Filmmaking | How to Be a... | How To's

How to Be a… Sound Designer

1 Jul , 2001  

Written by Emily Jansen | Posted by:

Can you picture your favorite movie without audio? No? Then check out what Jeff Largent from Rumblestrip Audio has to say about being a sound designer.

Picture yourself sitting in a movie theater with the lights dimmed low. The scene filling the movie screen is that of a crowded New England beach. Children are playing, people are swimming, and the lifeguards on duty are carefully scanning the horizon for signs of trouble. The camera cuts back and forth through the water hinting that something is lurking just below the surface, ready to strike. Suddenly, a mammoth-sized shark rises from the ocean and grasps an unsuspecting swimmer between its razor-sharp jaws, pulling the swimmer down to the ocean floor.

Now, imagine this entire scene happening without sound. No splashes. No screams. No music. Somehow, the dramatic effect just isn’t the same.

You may have recognized the above scene as one from the blockbuster movie "Jaws." Over the past two decades, "Jaws" has become synonymous with the measured, tension-filled music and sound effects that heralded the arrival of the menacing shark. Today, sound designers continue to enhance films with their technical and creative expertise as they use the latest technology to create the perfect sounds.

Just ask Jeff Largent, a sound designer at Rumblestrip Audio in Brookline, Massachusetts. Being a sound designer goes far beyond simply adding sound effects, music, and dialogue to a film. So, what exactly does a sound designer do?

"The term ‘sound designer’ is a bit of an anomaly," Jeff explained, "it can mean anyone who touches sound in the post-production phase of a film [as opposed to a ‘sound technician’ who is responsible for location recording]. Sound design is the way you apply sound to enhance and help tell a story. It is a process of layering where you put many sounds together and blend them for a new tonality. Ultimately, you want the sounds to seem less contrived, to meld and morph into one another." 

Jeff elaborated, saying that the sound designer focuses on the creative area between sound effects and music, in essence trying to create sounds that tie the effects and the music together. "It is a lot like fine tailoring," he said. "We have a suit of music, and we fine tune it with effects to make the entire soundtrack flow."

Certainly, Jeff knows his sound design. After graduating from Berklee College of Music’s pioneering MP&E recording program (Music for Producers and Engineers), Jeff worked as a sound designer in the Boston area for several production facilities including Video One and Target. It was while he was at Target that Jeff was introduced to one of the first digital audio workstations. Within a few years, Jeff accepted a job offer in L.A. and went on to work in both film and television for well-known entities such as Sony Pictures, Universal Studios, Warner Brothers and Soundelux, a major independent post-production facility. It was as a part of the Soundelux Audio post-production team that Jeff won an academy award for sound on Mel Gibson’s epic drama "Braveheart." Eventually, Jeff and his family decided to return to their Boston roots, and Jeff accepted a job with the studio National in Boston; Rumblestrip Audio is part of National.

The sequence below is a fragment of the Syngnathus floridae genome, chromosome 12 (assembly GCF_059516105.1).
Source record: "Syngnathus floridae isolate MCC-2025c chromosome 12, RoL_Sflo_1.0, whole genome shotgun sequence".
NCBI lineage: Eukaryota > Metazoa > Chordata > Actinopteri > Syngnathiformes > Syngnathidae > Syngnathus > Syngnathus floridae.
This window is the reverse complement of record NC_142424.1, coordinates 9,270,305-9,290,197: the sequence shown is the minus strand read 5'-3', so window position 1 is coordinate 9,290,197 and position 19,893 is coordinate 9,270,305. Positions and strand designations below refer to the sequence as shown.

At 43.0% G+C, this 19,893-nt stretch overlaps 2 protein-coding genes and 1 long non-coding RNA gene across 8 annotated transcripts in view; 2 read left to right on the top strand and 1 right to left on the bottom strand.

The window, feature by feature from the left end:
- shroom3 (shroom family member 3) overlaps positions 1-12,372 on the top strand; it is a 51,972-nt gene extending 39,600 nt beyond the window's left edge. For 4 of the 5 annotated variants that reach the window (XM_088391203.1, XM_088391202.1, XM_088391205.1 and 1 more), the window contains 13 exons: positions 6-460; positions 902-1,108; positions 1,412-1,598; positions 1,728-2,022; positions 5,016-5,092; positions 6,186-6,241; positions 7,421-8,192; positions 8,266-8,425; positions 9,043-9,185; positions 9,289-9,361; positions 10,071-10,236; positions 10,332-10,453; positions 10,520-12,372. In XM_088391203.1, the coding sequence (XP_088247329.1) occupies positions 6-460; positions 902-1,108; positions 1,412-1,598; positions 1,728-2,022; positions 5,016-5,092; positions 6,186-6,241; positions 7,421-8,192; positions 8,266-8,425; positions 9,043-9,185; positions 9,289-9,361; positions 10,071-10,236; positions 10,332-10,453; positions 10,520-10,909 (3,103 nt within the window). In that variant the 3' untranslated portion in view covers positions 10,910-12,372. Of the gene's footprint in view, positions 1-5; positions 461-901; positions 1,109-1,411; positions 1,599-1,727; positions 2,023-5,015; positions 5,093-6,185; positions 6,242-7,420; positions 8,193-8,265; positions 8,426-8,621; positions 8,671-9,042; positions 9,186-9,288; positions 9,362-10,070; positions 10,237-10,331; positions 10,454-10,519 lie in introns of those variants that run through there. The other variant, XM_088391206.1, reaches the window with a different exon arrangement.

According to Jeff, films like "Braveheart" may have as many as 40 people on edit just for sound effects, with scores of other designers working on background sounds, ADR (Automatic Dialogue Replacement), and music. In Boston, however, one sound designer is typically responsible for managing sound effects and design, and coordinating these with music and dialogue. Along the way, the sound designer (or, on larger films, the Supervising Sound Editor) will work with the creative person in charge — usually the director ñ to figure out what the film should sound like. Then, somewhat autonomously, the sound designer sets about creating the sound track for the film.

Jeff insists that there is "…an amazing amount of complexity even on a simple film," and encourages directors, producers, sound technicians, and sound designers to remember this rule: "Never underestimate how important sound is to a film, and never underestimate how much a good sound track can affect the positive reception of your film." He cautions that relying on the old mantra "fix it in the mix" can lead to disappointment and compromises, while a bit of care paid to audio in picture edits can go a long way towards building a superb sound track.

Why is a good sound track so important? Good sound tracks enhance not only the film itself, but also the viewer’s experience of the film. "A sound designer is always trying to get the most realistic and accurate sounds possible. This is incredibly important because while a viewer sits in a theater we must help them suspend disbelief — we can’t let the audience start to disbelieve for even a second." Accomplishing this task requires the sound designer to think of all action on the screen in the context of "both its natural sense of audio timing along with its natural sense of visual timing." Considering these two variables together will help make the sounds applied to the film seamless and realistic, and will go a long way towards attaining the authenticity that is so important for a film.

Undoubtedly, sound designers play a critical role in enhancing a film. As Jeff pointed out at the end of our conversation, "You can’t really engage an audience or tell a story with just pictures, you must have a full presentation of audio and video." Ultimately though, there is one end goal that a sound designer must keep in mind: "Everything you do must support the story, must flow with the story, and should help to tell the story."

"If you have good sounds to work with," Jeff concluded, "you can pretty much do anything."